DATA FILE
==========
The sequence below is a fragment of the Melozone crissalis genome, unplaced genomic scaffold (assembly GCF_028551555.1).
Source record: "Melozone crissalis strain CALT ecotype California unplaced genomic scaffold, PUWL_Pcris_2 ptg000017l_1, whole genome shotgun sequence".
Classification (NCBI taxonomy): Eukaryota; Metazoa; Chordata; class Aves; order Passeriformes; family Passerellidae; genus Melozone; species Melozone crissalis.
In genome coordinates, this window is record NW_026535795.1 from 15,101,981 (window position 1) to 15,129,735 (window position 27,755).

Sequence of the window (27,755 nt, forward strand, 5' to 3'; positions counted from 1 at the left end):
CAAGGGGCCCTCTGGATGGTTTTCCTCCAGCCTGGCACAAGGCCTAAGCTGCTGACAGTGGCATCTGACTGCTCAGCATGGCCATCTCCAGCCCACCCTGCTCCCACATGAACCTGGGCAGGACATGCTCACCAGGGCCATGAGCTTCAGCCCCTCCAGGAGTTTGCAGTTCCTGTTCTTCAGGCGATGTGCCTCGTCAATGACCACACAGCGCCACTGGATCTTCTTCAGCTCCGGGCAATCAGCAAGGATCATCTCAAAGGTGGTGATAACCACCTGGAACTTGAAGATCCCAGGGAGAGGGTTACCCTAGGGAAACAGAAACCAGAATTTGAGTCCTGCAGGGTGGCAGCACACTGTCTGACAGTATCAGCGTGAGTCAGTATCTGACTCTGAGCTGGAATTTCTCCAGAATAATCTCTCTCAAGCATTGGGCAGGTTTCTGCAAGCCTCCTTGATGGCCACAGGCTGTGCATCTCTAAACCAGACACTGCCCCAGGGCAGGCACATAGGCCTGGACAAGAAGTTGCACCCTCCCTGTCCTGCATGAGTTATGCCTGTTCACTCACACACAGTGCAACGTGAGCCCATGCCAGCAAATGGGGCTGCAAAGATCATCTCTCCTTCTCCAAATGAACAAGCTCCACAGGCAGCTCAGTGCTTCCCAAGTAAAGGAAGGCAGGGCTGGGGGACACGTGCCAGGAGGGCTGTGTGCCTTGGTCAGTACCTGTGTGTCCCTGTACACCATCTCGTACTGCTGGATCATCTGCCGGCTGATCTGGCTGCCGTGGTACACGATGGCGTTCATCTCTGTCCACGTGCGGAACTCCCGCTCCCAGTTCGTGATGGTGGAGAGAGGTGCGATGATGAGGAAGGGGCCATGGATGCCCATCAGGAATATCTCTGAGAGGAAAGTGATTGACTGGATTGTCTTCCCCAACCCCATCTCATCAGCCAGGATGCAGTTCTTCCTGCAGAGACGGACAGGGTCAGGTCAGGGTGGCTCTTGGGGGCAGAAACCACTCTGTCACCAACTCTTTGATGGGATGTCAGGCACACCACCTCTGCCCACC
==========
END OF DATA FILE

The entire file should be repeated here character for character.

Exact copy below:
The sequence below is a fragment of the Melozone crissalis genome, unplaced genomic scaffold (assembly GCF_028551555.1).
Source record: "Melozone crissalis strain CALT ecotype California unplaced genomic scaffold, PUWL_Pcris_2 ptg000017l_1, whole genome shotgun sequence".
Classification (NCBI taxonomy): Eukaryota; Metazoa; Chordata; class Aves; order Passeriformes; family Passerellidae; genus Melozone; species Melozone crissalis.
In genome coordinates, this window is record NW_026535795.1 from 15,101,981 (window position 1) to 15,129,735 (window position 27,755).

Sequence of the window (27,755 nt, forward strand, 5' to 3'; positions counted from 1 at the left end):
CAAGGGGCCCTCTGGATGGTTTTCCTCCAGCCTGGCACAAGGCCTAAGCTGCTGACAGTGGCATCTGACTGCTCAGCATGGCCATCTCCAGCCCACCCTGCTCCCACATGAACCTGGGCAGGACATGCTCACCAGGGCCATGAGCTTCAGCCCCTCCAGGAGTTTGCAGTTCCTGTTCTTCAGGCGATGTGCCTCGTCAATGACCACACAGCGCCACTGGATCTTCTTCAGCTCCGGGCAATCAGCAAGGATCATCTCAAAGGTGGTGATAACCACCTGGAACTTGAAGATCCCAGGGAGAGGGTTACCCTAGGGAAACAGAAACCAGAATTTGAGTCCTGCAGGGTGGCAGCACACTGTCTGACAGTATCAGCGTGAGTCAGTATCTGACTCTGAGCTGGAATTTCTCCAGAATAATCTCTCTCAAGCATTGGGCAGGTTTCTGCAAGCCTCCTTGATGGCCACAGGCTGTGCATCTCTAAACCAGACACTGCCCCAGGGCAGGCACATAGGCCTGGACAAGAAGTTGCACCCTCCCTGTCCTGCATGAGTTATGCCTGTTCACTCACACACAGTGCAACGTGAGCCCATGCCAGCAAATGGGGCTGCAAAGATCATCTCTCCTTCTCCAAATGAACAAGCTCCACAGGCAGCTCAGTGCTTCCCAAGTAAAGGAAGGCAGGGCTGGGGGACACGTGCCAGGAGGGCTGTGTGCCTTGGTCAGTACCTGTGTGTCCCTGTACACCATCTCGTACTGCTGGATCATCTGCCGGCTGATCTGGCTGCCGTGGTACACGATGGCGTTCATCTCTGTCCACGTGCGGAACTCCCGCTCCCAGTTCGTGATGGTGGAGAGAGGTGCGATGATGAGGAAGGGGCCATGGATGCCCATCAGGAATATCTCTGAGAGGAAAGTGATTGACTGGATTGTCTTCCCCAACCCCATCTCATCAGCCAGGATGCAGTTCTTCCTGCAGAGACGGACAGGGTCAGGTCAGGGTGGCTCTTGGGGGCAGAAACCACTCTGTCACCAACTCTTTGATGGGATGTCAGGCACACCACCTCTGCCCACC